Young people are missing critical developmental milestones as a direct result of choices to fail to invest in policies, programs and services that support children, especially in under-resourced communities and communities of color.

The Casey Foundation introduced the Race for Results index in a 2014 report and updated it in 2017. This third edition of the report carries data from the aftermath of the COVID-19 pandemic that demonstrate both the urgency of ensuring all children can thrive and the promise of policy prescriptions for achieving that goal. Race for Results contends that young people are missing critical developmental milestones as a direct result of choices to not invest in policies, programs and services that support children, especially in under-resourced communities and communities of color.

The Casey Foundation makes several recommendations in Race for Results toward improving outcomes for all children:

  • Congress should expand the federal child tax credit. The temporary, pandemic-era expansion of the CTC lifted 2.1 million children out of poverty, with the share of kids in poverty falling to 5.2% in 2021, the lowest rate on record.
  • States and Congress should expand the earned income tax credit.
  • Lawmakers should consider baby bonds and children’s savings accounts — programs that contribute public funds to dedicated accounts to help families save for their children’s future.
  • Policymakers must create targeted programs and policies that can close well-being gaps for young people of color, because universal policies are important but insufficient for continued progress.

For the coming Oklahoma Legislative session, OK Policy is recommending lawmakers should prioritize actions to level the playing field for Oklahoma kids. This includes:

  • Resisting an expansion of Oklahoma’s tax credit voucher program that subsidizes private school tuition for wealthy children at the expense of public education.
  • Expanding the Sales Tax Relief Credit and offering taxpayers a one-time rebate to ease financial strain on Oklahoma households without risking funding for the state’s core services.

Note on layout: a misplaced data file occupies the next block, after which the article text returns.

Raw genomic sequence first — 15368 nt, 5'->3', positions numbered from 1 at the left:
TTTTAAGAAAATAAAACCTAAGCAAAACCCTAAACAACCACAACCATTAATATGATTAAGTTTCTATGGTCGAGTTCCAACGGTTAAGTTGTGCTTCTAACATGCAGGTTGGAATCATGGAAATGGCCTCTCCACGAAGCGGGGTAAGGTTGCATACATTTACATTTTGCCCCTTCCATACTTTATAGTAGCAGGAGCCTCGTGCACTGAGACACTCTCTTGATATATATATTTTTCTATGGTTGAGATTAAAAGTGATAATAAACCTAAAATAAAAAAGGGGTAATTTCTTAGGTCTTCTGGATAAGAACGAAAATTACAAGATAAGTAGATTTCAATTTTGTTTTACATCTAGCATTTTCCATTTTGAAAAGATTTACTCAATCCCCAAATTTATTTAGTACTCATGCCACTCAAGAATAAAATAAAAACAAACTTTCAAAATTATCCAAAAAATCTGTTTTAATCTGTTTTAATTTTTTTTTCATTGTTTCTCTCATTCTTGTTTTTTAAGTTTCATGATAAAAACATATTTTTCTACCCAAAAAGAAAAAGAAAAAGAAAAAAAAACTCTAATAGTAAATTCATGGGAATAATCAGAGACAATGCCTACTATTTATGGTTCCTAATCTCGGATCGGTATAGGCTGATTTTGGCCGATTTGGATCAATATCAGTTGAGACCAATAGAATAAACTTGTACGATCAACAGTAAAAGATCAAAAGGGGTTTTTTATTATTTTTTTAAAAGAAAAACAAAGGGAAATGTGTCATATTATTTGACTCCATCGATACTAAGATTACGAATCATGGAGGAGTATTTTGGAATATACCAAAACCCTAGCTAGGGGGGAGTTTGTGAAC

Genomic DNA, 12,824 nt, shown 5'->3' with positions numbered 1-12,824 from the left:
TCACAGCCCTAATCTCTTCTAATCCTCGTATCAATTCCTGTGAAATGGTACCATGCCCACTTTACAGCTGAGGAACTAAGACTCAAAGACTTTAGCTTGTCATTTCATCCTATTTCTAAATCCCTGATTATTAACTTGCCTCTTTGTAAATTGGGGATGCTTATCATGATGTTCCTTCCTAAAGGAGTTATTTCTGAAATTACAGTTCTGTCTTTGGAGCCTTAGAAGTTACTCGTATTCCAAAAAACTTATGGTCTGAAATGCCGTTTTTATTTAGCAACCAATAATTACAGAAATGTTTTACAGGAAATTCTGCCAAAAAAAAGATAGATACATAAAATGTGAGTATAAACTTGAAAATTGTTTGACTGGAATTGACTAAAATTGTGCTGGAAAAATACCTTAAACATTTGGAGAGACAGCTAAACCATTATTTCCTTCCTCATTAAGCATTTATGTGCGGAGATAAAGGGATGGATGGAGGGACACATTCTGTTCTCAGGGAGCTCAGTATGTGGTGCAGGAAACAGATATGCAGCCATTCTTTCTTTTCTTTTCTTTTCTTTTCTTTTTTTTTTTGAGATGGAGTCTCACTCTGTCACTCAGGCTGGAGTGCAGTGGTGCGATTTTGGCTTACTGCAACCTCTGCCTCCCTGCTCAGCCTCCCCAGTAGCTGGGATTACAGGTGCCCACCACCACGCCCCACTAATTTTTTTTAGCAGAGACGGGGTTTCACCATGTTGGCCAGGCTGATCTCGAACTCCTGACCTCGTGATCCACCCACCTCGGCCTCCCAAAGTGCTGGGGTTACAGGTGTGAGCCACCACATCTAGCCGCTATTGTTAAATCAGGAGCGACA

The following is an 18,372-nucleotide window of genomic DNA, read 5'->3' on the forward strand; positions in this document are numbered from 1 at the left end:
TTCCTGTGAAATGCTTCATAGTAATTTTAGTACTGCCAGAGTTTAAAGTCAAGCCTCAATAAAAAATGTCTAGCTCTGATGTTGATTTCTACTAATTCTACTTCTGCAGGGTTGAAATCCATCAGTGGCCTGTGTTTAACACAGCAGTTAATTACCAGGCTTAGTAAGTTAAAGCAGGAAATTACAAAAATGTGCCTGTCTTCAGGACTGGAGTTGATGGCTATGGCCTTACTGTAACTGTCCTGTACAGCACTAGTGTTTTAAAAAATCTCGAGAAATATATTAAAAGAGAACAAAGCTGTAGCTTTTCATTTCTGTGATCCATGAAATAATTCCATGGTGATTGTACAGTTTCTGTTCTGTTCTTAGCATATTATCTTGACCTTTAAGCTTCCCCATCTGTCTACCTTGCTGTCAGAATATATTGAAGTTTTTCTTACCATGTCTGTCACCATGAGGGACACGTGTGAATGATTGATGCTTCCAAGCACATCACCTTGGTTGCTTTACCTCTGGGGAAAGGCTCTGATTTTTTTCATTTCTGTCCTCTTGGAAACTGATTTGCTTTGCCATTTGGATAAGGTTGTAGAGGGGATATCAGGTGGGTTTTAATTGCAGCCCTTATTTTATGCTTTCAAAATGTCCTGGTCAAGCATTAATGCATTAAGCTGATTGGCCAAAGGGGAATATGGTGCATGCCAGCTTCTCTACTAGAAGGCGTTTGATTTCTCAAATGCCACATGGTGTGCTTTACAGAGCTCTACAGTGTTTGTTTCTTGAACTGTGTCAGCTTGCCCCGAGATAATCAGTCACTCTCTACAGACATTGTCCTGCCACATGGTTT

• Opposing poorly targeted tax cuts that will further erode core services while giving the largest tax breaks to the wealthiest Oklahomans.
  • Enacting common-sense protections for Oklahoma renters, including anti-retaliation measures that will help ensure families can safely stay in their homes.

“If Oklahoma lawmakers are serious about ensuring our children are college- and career-ready, they should make targeted investments that help build Oklahoma into the state we know it can be. If lawmakers continue with broadly targeted actions, this will result in continued underinvestment in the children who most need it,” OK Policy’s Kantz said.

The 2024 Race for Results report is available at

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The Annie E. Casey Foundation creates a brighter future for the nation’s young people by developing solutions to strengthen families, build paths to economic opportunity and transform struggling communities into safer and healthier places to live, work and grow. For more information, visit Race for Results® is a registered trademark of the Annie E. Casey Foundation.


The Oklahoma Policy Institute seeks to create a more equitable Oklahoma through its nonpartisan policy research, analysis, and advocacy. OK Policy curates critical conversations through data-driven research and outreach regarding state policy so that every Oklahoman has equitable opportunities to thrive. OK Policy is the KIDS COUNT affiliate for Oklahoma. Learn more at


Carly Putnam joined OK Policy in 2013. As Policy Director, she supervises policy research and strategy. She previously worked as an OK Policy intern, and she was OK Policy's health care policy analyst through July 2020. She graduated from the University of Tulsa in 2013. As a student, she was a participant in the National Education for Women (N.E.W.) Leadership Institute and interned with Planned Parenthood. Carly is a graduate of the Oklahoma Center for Nonprofits Nonprofit Management Certification; the Oklahoma Developmental Disabilities Council’s Partners in Policymaking; The Mine, a social entrepreneurship fellowship in Tulsa; and Leadership Tulsa Class 62. She currently serves on the boards of Restore Hope Ministries and The Arc of Oklahoma. In her free time, she enjoys reading, cooking, and doing battle with her hundred year-old house.